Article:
ment was intended to flood the Courts of District Judges with appeals on
13 A. 193 =
A VII 16.
13 All. 195 INDIAN DECISIONS, NEW SERIES [Yol.
1890 pure questions of the amount of money in the shape of rent due from a
APRIL 24. tenant to his landlord. This being the view that I take of the matter, I
am of opinion that no apoeal lay from the Assistant Collector's decision
APPEL to the District Judge, and that this  appeal must be decreed, and,
LATE the decree of the District Judge being set aside, that of the Assistant
ClVIL. Collector must be restored, with costs to the successful parby in propor-
tion to his success in all Courts.
13 A. 193= YOUNG, J. I concur.
11 A.W.N. Appeal decreed.
(1891) 83. [A similar interpretation was placed upon the abova-mantioned
section of the N.-W.P. Rent Act by Edge, C. J., and Brodhurst, J., in
the case of Bhagwnn Din v. Mosai, Second Appeal, No. 431 of 188B,
decided on the 4th February 1890 W.K.P.]
13 A. 195 = 10 A.W.N. (1890) 228.
Before Sir John Edge, Kt., Chief Justice, and Mr. Justice Brodhurst.
ANANDI RAM AND OTHERS (Plaintiffs) v. DUR NAJAP ALI BEGUM
(Defendant)* [27th June, 1890.1
Mortgage Payment of Government revenue bi/ mortgagees in possession to save the
property Payment of mortgage-money into (Jourtby mortgagors and relinquishment
of possession by mortgagees Subsequent siiit by mortgagees to recover thi Gavern-
ment rtvtune paid by them by sale of the mortgage! property Act IV of 1882
(Transfer of Promrty Act), s. 83,
The plaintiffs were mortgagees in possession of certain shares in a village under
a mortgage which, as to the principal amount advanced, was a simple mortgage,
as to the interest a usufructuary mortgage. The mortgagees, to save the property
from sale, paid up certain arrears of Government revenue. Subsequently, the
defendant, who was the representative of the mortgagors, under s. 83 of the
Transfer of Property Act (IV of 1882), paid the original sum due under the mort-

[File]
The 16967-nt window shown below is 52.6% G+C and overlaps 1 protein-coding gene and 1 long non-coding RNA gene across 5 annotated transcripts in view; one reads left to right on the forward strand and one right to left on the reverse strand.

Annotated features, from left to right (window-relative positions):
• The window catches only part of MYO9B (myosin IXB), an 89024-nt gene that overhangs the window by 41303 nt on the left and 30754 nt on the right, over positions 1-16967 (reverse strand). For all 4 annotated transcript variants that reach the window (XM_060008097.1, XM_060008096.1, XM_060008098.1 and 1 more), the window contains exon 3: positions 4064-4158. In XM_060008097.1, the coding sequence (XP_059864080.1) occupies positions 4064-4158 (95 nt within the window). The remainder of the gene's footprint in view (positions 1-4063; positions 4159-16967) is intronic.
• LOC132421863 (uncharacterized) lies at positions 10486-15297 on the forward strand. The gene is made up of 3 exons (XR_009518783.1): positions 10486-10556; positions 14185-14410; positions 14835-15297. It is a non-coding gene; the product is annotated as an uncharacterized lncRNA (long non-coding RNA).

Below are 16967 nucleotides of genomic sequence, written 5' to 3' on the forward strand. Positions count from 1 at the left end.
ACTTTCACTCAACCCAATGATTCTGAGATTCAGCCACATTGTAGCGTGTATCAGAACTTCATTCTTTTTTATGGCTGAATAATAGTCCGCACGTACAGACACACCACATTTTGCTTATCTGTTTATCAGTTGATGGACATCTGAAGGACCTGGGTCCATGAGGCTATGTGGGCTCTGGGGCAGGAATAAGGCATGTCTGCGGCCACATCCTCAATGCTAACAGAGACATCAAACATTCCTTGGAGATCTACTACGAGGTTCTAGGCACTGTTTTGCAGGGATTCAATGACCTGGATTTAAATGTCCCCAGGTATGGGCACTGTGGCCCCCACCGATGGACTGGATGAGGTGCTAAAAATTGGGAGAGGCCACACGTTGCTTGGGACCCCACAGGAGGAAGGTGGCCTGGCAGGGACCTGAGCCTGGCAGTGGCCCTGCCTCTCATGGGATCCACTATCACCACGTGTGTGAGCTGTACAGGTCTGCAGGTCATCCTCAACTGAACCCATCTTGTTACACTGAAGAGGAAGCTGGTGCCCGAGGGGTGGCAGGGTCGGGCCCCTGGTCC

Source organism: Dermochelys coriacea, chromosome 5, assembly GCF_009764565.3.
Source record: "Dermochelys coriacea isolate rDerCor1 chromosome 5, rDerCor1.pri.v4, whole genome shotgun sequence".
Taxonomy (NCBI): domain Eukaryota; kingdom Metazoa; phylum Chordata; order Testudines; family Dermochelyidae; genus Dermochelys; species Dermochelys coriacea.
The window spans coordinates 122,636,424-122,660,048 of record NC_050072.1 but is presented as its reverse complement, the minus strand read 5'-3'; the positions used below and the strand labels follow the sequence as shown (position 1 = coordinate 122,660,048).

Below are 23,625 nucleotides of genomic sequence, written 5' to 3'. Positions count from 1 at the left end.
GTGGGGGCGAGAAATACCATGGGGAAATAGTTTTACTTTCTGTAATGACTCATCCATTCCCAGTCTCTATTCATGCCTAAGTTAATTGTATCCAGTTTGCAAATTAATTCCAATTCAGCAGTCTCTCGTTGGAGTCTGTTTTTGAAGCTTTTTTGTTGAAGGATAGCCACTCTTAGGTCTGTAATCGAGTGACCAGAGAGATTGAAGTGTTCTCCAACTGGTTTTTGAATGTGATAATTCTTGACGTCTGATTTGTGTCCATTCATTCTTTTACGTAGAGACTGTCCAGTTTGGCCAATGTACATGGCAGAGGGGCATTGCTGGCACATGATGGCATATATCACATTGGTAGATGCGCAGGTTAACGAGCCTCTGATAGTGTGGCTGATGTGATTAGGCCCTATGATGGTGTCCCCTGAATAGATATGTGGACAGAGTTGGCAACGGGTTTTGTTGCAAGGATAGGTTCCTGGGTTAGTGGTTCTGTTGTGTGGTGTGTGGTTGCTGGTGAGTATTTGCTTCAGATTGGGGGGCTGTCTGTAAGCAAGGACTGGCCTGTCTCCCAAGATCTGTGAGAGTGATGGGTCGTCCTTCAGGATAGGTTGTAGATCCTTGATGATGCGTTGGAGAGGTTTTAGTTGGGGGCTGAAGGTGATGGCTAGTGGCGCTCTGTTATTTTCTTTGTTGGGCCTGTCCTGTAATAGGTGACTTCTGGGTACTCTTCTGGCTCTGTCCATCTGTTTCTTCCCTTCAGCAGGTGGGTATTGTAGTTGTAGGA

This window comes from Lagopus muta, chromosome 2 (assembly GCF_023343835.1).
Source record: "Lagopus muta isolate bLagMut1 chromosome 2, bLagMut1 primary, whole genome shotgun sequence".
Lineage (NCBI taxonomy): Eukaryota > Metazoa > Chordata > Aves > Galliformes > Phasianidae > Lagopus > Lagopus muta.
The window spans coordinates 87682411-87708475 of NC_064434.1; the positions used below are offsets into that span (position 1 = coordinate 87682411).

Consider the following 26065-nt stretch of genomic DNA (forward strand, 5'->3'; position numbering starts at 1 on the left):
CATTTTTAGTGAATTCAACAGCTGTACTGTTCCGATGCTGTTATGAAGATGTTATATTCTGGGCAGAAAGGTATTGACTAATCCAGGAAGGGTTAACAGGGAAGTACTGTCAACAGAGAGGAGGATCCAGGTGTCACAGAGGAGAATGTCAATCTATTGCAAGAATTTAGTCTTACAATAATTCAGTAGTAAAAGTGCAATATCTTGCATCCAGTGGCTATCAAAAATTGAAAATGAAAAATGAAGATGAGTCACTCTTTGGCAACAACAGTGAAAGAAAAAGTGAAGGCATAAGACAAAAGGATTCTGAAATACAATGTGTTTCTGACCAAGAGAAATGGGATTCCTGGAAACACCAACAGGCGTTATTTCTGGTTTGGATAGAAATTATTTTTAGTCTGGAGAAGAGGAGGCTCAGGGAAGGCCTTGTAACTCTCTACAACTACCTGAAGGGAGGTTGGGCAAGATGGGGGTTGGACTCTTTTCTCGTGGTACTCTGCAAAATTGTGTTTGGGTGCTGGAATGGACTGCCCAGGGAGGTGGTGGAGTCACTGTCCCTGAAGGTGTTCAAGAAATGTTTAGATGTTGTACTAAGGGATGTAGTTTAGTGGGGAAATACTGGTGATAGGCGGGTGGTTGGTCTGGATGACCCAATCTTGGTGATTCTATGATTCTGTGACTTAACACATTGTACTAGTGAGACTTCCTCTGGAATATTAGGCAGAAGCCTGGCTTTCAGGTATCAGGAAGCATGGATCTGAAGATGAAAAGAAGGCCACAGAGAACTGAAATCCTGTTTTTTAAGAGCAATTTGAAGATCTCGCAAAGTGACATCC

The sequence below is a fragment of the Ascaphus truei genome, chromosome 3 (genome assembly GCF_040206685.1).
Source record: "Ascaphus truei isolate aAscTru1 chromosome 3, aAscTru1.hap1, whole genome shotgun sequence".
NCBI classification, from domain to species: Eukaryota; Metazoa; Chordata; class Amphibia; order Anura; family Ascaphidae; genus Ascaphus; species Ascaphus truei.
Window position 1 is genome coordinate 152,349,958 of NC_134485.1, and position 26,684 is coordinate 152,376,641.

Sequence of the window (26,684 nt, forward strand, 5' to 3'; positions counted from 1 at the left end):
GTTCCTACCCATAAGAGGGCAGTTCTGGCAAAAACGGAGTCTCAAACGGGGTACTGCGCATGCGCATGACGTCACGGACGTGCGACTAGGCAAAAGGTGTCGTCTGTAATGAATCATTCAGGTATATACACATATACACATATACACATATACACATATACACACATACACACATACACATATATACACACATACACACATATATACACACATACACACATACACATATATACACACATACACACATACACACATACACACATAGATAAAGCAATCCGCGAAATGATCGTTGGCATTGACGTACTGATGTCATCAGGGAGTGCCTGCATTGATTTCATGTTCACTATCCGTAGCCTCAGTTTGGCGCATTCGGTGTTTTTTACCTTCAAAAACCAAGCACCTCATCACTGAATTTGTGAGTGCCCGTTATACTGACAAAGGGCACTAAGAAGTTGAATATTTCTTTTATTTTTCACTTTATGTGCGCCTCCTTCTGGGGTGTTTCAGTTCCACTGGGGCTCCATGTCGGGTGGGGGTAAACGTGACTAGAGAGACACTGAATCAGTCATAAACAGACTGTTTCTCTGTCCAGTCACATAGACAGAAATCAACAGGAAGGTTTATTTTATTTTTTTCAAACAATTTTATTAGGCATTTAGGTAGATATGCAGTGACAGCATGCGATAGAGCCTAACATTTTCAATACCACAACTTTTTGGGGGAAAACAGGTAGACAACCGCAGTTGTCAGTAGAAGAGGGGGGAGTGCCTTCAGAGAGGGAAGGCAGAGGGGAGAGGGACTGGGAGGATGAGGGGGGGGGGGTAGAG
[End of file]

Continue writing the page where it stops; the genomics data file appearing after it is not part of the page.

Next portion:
gage into Court. Tha mortgagees withdrew the money so paid in and deposited
the mortgage-deed in Court. The mortgagees then, after relinquishing posses-
sion of the mortgaged property, sued to recover the money which they had paid aa
Government revenue by sale of the mortgaged property.
Held that though the mortgagees might originally have treated the amount
paid by them as Government revenue as part of the mortgage-money, they did
not by such payment obtain a lien independently of their position as mortgagees,
and when once they had abandoned their lien on the mortgaged property by
accepting the money paid into Cburt by the mortgagors and by relinquishing
possession of the mortgaged property, they could not afterwards revive it; and
their suit, which was for realization of the Government revenue paid by them,
by sale of the mortgaged property, must fail.
[1963 Semlle, a mortgagee, who had given up his lien under circumstances
similar to those above described, might; bring a simple money suit to recover
money paid by him to save the property from sale in execution for arrears of
KinuRam Dasv. Mozaffer Hosain Shoha (1); Lachman Singhv. Salig Ram (2) ;
Achut Ramchandra Pai v. Hari Kamti (3> ; Gtrdhar Lai v. Bhola Na(h (4) ;
Parsotam Das v. Jaijit Singh (5) ; Nikka Mai v. Sulaiman Shaikh Cirdner (6);
Kristo Mohinee Dossee v, KaUprosono Ghoss (1) ', and Nugenderchun<ier Gliose v.
Sreemutty Kaminee Dossee (8) referred to.
[R.,22 M. 332 (336).]
' Second Appeal, No. 1266, from a decree of T. R. Redfern. Esq., District Judge of
Bareilly, dated the 1st May 1888, reversing the decree of Maulvi Abdul Kayyum, Subor-
dinate Judge of Bareilly, dated tbe 15th November 1887.
(1) 14 C. 809. (2J 8 A. 384. (3) 11 B. 313. (4) 10 A. 611.
(5) 10 A.W.N. (189C) 90. (6) 2 A. 193. (7) 8 C. 402.
(8) 11 M.I. A. 241.
YII] ANANDI RAM V. DUR NAJAP ALI BEGUM 13 All. 197
THE facts of this oase are fully stated in the judgment of the Court. 1890
Mr. Boshan Lai and Babu Durga Gkaran Banerji, for the appellants. JUNE 27.
Munshi Madho Prasad and* Mir Zahur Husain, for the respondent.